Friday, January 21, 2005

Vince Keenan

Tonight I watched IFC's Ultimate Film Fanatic to see if blogger Vince Keenan (who claims he dreams in Technicolor, SurroundSound, and letterbox format) could capture the title for the Northwest Region. Well, not quite, but he sure came close. In the program's opening round I knew the answers to every question. Except for two, both of which were based on movies I haven't seen, Natural Born Killers and Bride of Chucky. Vince got both those answers right. Then he won the debate with a guy named Tony, who got another chance and beat the other contestant. It came down to who was the most obsessed with movies, as judged by a "panel of experts" that included Tatum O'Neal. I thought Vince had the first round sewed up with a explanation of his blog, but the panel thought Tony's collection of lobby cards from Mexican horror movies was a topper. The second round also went to Tony, thanks to his notebook containing his reviews of horror movies that he'd been doing since he was about eight years old.

So Tony won the $5000 and the big-screen plasma TV. I would have liked to see the "obsession round" go for the third item, just to see what the guys came up with. I'll bet Vince would've crushed Tony, but it wasn't to be. Still, when it comes to knowledge of movies, I think Vince was the clear winner. I'm sorry he didn't win it all.

What color is the other one?

This is the headline from today's Houston Chronicle (page A21) that prompted my question:

"Marine has Red, White and Blue Ball"

Important Safety Tip!

Always carry a pocket handkerchief!

I learned this from two episodes of The Adventures of Dr. Fu Manchu, the TV series I mention below. If you ever have to deal with (A) deadly poison gas ["The Death Ship of Dr. Fu Manchu"] or (B) virulent plague germs ["The Prisoner of Dr. Fu Manchu"], simply take the handkerchief from your pocket and use it to cover your nose and mouth. You'll be entirely safe and unaffected.

Thursday, January 20, 2005

The Adventures of Dr. Fu Manchu

So I went to The Dollar Tree the other day and bought some more DVDs, one of which has four episodes of The Adventures of Dr. Fu Manchu, a TV series I'd never heard of. And no wonder. I've watched all four shows, and they're pretty bad. I mean that in a good way, of course.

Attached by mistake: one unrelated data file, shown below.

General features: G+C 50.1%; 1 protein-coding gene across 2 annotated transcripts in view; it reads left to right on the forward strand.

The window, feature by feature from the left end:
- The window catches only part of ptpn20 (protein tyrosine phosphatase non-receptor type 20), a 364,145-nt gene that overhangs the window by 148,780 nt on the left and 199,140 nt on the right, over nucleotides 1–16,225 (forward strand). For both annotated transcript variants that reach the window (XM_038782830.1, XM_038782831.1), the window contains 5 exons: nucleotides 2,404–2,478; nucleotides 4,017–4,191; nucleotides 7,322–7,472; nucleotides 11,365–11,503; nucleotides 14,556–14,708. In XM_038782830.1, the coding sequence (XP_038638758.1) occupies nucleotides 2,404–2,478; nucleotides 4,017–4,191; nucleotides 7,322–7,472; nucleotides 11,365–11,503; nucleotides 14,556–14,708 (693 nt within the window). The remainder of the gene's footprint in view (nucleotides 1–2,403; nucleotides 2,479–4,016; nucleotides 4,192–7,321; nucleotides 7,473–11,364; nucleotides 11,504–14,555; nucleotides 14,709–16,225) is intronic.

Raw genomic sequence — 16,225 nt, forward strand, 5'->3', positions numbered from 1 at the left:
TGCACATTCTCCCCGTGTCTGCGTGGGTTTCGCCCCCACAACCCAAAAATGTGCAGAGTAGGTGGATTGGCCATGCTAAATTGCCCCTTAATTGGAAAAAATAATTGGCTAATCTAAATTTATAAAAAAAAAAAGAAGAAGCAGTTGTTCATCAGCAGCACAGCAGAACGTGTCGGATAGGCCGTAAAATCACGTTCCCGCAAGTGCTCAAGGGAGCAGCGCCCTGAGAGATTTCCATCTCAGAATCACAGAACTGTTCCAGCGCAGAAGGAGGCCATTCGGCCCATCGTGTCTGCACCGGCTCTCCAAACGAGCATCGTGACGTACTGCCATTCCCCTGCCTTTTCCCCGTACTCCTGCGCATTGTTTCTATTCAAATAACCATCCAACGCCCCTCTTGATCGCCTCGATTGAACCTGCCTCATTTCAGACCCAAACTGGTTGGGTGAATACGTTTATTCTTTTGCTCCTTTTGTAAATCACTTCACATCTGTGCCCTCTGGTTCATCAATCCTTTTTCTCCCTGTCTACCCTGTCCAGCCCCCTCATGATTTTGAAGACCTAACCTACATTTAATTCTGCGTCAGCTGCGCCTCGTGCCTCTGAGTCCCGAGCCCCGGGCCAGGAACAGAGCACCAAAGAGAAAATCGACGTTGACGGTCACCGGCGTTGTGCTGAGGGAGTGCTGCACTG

Each show opens with Dr. Fu Manchu playing chess with an unseen opponent while the narrator intones the following lines: "Black and white. Life and death. Good and evil. Two sides of a chess game. Two forces in the universe. One magnificent. The other sinister. It is said that the devil plays for men's souls. So does Dr. Fu Manchu. Satan himself. Evil incarnate."

Each show concludes with a scene of the evil doctor (Glen Gordon) walking to the chessboard, picking up a couple of pieces and throwing them onto the board in resignation, as he's once again been defeated by Sir Dennis Nayland Smith (Lester Matthews), Dr. John Petrie (Clark Howat), and Dr. Petrie's nurse, Betty Leonard (Carla Balenda).

The other members of the cast are Dr. Fu Manchu's dwarfish assistant, Kolb (John George), and the main reason to watch the show, Karamaneh (Laurette Luez). Kolb made a career of playing characters referred to in the credits as Shorty, Hunchback, Dwarf Beggar, Pygmy in Rescue Party, The Gnome, and Midget. Luez was the star of the classic Prehistoric Women, and she played opposite Bomba the Jungle Boy in African Treasure. And she was in Jungle Gents with the Bowery Boys. As if that wasn't enough for a great career, she also played the wicked Felina in Marty Robbins' Ballad of a Gunfighter. She doesn't do a lot in the Fu Manchu series, but shes certainly nice to look at, as always.

Sample show: "Dr. Fu Manchu's Master Plan" is about how Hitler didn't really kill himself at the end of WWII, and how old Fu has a plastic surgeon give him a new face. Why Hitler needs a new face is a puzzle, since apparently he's has been living in an immense underground cavern on an island in the South Seas where everybody knows who he is anyway. Be that as it may, Fu gives him a new face, kidnaping Dr. Petrie to look after him after killing the original surgeon. They sail back to the island on a submarine (that's shown only above the water), where Hitler has this device that will explode when you put it next to atomic bombs. It's apparently nothing more than a remote-controlled bomb, but Hitler thinks it's a big deal. He's going to put it next to all WMD that the U.S. has stockpiled and blow them up (too bad GWB didn't stumble on this plan for Iraq). With all its stockpiled WMD destroyed, the U.S. will, of course, be weakened to the point of impotence and a prime target for takeover by the Reds. After which, Hitler is somehow going to move in and take over for himself. And for Fu, naturally. Unfortunately for them, Sir Dennis Nayland Smith foils the plot: "We've found a copy of Hitler's book, and films of his speeches. Betty, I believe that he's alive!" Heck, with clues like that, anybody could have figured it out. Sir Dennis goes to the island, saves Petrie, shoots Hitler (who then blows up the underground cavern with his secret device), and saves the world again.